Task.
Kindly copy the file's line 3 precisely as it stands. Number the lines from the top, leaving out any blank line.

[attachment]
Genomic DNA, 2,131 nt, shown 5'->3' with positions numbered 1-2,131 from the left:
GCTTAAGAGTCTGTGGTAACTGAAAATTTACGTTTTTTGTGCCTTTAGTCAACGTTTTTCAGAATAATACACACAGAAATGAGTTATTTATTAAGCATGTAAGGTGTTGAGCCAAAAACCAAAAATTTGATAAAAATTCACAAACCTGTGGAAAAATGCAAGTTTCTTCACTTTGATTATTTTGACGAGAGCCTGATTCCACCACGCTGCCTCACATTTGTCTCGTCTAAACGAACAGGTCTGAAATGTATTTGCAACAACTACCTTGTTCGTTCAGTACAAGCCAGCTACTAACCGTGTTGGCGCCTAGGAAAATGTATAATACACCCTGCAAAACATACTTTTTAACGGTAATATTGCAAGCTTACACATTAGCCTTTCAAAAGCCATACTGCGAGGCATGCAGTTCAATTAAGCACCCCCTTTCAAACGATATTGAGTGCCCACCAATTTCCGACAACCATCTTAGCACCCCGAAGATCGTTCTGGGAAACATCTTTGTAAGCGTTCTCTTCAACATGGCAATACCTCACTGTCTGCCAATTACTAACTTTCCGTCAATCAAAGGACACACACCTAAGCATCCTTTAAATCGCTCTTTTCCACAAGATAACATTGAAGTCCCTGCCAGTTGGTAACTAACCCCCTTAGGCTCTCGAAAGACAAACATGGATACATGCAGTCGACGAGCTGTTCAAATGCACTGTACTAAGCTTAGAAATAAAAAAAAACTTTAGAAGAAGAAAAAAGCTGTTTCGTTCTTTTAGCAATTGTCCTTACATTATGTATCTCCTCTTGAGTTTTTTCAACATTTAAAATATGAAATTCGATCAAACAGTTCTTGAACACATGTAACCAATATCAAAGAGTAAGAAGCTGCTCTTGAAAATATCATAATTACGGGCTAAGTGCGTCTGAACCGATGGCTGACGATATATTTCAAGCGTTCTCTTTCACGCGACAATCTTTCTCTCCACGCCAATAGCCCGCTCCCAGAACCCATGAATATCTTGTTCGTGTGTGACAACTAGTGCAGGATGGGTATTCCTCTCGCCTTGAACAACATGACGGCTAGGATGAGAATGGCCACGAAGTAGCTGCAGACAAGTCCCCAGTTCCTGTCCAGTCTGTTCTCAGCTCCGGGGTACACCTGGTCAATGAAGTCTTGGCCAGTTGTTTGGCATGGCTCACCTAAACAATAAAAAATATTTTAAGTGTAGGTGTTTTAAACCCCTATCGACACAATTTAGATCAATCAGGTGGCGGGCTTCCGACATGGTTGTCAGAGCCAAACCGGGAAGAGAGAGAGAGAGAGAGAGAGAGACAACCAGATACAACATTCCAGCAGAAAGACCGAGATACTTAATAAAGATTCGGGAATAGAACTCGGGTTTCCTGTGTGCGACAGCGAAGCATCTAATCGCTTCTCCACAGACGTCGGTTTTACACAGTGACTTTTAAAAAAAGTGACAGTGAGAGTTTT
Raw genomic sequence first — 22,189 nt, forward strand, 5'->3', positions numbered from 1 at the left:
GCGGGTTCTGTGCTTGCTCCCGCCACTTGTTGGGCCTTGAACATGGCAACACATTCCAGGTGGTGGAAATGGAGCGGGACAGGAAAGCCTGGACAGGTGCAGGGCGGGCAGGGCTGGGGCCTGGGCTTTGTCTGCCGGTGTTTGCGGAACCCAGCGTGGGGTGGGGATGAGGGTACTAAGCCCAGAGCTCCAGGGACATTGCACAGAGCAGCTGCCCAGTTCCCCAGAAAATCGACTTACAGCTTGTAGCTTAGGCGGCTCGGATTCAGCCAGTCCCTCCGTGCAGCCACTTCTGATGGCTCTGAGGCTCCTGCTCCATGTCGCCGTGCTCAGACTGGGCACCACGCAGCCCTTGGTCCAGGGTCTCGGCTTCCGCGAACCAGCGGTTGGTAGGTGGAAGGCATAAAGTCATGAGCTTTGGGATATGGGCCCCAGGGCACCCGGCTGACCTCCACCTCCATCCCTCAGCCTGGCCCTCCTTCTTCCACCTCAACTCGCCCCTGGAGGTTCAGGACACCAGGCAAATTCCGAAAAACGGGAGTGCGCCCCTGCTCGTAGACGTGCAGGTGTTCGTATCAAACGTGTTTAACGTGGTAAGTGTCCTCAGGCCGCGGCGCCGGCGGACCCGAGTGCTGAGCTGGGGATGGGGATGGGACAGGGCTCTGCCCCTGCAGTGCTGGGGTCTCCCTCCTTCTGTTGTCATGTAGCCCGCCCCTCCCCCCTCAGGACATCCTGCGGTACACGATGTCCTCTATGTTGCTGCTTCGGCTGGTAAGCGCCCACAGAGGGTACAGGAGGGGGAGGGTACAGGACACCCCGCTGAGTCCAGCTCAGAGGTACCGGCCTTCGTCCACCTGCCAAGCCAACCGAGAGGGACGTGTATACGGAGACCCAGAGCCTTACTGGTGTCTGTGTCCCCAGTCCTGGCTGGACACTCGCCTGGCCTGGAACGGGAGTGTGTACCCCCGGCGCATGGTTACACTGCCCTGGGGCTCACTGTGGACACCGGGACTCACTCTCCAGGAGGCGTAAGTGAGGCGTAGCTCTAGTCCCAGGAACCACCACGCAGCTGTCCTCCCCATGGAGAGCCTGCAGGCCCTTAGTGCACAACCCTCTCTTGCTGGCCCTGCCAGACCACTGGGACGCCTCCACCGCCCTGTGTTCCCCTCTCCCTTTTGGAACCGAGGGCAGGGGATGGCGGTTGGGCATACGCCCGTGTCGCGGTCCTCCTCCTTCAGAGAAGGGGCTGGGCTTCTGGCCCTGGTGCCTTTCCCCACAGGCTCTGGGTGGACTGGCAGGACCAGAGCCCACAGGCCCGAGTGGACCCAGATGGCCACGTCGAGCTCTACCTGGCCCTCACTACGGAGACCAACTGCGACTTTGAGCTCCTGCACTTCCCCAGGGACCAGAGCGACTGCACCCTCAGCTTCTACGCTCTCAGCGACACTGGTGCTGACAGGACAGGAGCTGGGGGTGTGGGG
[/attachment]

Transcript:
Raw genomic sequence first — 22,189 nt, forward strand, 5'->3', positions numbered from 1 at the left: